I wish to make injury claims for falling on loose pavement – however the council says that they are not liable. Can this be correct?
Making injury claims for falling on loose pavement is possible, but only if a third party with a responsibility towards your health and safety is liable for your injury. When you are walking on the pavement, you should expect the path to be kept to a safe standard and free from the danger of suffering an accident after falling on a loose pavement, as you are entitled to a “duty of care” from those responsible for the path’s maintenance. Should you sustain a loose pavement fall injury, you may be entitled to claim compensation if it can be determined that this third party has been negligent in their duty of care. However determining who is liable for your falling on loose pavement compensation is not always straightforward, and for this reason a solicitor should first be consulted about making a claim.
Making injury claims for falling on loose pavement may be possible if the party responsible for the pavement’s maintenance has failed to perform their duty of care. This may be the scenario if – for instance – you tripped upon a pavement which had been broken for an unacceptable length of time without being repaired, resulting in your accident after falling on a loose pavement. If the third party had failed to cordon off the afflicted area with a safety barrier, you could be entitled to claim compensation against their insurance policy for a loose pavement fall injury because of their negligence. Because of their failure to provide a safe environment and their negligence in their duty of care, you could be entitled to claim falling on loose pavement compensation.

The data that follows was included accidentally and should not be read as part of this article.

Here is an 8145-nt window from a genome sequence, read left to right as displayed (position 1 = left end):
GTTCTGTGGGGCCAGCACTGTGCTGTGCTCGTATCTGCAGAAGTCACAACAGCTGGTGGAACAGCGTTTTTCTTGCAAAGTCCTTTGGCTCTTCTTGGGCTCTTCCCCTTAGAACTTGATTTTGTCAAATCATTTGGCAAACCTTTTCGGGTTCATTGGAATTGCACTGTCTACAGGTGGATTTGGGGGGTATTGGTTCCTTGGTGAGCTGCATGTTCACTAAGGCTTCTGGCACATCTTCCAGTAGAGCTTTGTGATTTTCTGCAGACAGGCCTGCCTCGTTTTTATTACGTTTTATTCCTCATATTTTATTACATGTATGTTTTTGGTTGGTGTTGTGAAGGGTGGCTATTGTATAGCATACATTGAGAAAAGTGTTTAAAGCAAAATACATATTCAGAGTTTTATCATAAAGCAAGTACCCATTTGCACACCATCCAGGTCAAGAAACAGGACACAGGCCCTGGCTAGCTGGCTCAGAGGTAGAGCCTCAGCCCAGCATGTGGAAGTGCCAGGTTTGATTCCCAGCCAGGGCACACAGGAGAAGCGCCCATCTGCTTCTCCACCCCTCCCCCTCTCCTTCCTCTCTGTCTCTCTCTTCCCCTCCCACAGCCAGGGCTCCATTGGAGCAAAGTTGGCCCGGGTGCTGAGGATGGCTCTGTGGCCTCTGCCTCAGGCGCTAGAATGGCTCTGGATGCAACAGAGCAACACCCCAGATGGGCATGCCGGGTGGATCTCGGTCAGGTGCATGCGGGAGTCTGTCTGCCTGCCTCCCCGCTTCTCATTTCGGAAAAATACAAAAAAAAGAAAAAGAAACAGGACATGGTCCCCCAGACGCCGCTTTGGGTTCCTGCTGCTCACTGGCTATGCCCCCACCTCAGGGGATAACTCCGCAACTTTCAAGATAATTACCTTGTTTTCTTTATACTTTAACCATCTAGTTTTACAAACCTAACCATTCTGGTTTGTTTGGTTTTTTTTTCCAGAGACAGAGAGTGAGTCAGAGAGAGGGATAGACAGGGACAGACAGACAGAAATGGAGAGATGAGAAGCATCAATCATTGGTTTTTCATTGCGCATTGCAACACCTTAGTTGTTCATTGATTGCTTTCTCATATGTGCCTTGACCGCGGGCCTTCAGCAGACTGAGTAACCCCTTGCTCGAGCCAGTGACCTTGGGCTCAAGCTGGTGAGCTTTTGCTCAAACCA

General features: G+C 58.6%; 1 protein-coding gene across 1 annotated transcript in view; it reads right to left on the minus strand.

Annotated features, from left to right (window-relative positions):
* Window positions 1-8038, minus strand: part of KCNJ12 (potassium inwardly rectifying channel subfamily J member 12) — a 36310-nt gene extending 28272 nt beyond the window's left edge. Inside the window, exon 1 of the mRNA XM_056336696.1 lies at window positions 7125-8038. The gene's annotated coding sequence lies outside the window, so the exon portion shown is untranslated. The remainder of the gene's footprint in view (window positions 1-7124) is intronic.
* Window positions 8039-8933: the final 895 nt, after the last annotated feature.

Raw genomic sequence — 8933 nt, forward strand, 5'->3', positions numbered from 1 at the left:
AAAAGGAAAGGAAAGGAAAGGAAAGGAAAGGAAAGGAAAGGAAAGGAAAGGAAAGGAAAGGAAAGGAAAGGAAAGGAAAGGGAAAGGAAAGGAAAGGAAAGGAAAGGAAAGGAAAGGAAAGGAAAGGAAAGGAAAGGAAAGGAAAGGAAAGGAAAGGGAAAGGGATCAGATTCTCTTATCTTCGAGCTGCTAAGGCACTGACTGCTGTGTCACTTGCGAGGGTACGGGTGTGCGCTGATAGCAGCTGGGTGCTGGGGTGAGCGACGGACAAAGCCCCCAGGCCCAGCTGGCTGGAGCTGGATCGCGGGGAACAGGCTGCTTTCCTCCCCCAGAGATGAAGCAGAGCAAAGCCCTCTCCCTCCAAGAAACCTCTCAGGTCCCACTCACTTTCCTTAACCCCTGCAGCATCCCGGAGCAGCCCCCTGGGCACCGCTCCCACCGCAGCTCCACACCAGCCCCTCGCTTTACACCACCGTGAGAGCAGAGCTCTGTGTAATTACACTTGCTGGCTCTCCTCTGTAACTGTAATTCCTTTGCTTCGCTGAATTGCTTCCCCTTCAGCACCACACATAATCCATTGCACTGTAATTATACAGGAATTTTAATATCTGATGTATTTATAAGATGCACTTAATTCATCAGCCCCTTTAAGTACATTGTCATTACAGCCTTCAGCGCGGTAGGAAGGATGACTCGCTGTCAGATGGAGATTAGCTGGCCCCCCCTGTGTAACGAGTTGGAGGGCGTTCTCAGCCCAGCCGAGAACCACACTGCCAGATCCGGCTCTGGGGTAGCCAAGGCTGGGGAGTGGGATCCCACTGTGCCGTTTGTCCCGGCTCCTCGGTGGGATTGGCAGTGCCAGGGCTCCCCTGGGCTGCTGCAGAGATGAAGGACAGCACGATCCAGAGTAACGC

However there are some scenarios in which the council could be correct and they may not be the liable party for your injury claims for falling on loose pavement. For instance, if the pavement upon which you tripped belonged to a business – such as a supermarket – it may be against the business that you should seek compensation for an accident after falling on a loose pavement rather than the council. You should also be prepared for the possibility that you may not be liable for falling on loose pavement compensation because of your own negligence rather than that of a third party. This could be the situation if – for example – your loose pavement fall injury was sustained despite warning signs being established to warn you of the hazard.
Claiming falling on loose pavement compensation may still be possible if contributory negligence is a factor – however the amount of compensation you can claim for your loose pavement fall injury can be reduced to reflect your own carelessness and – if reduced too much – a claim may not be worth your while to pursue. It should also be noted that after an accident after falling on a loose pavement, liability is not always easy to determine and should only be assigned with the assistance of a personal injury solicitor. With the professional assistance of a solicitor, you can have your claim assessed and you can establish whether your injury claims for falling on loose pavement are worth pursuing.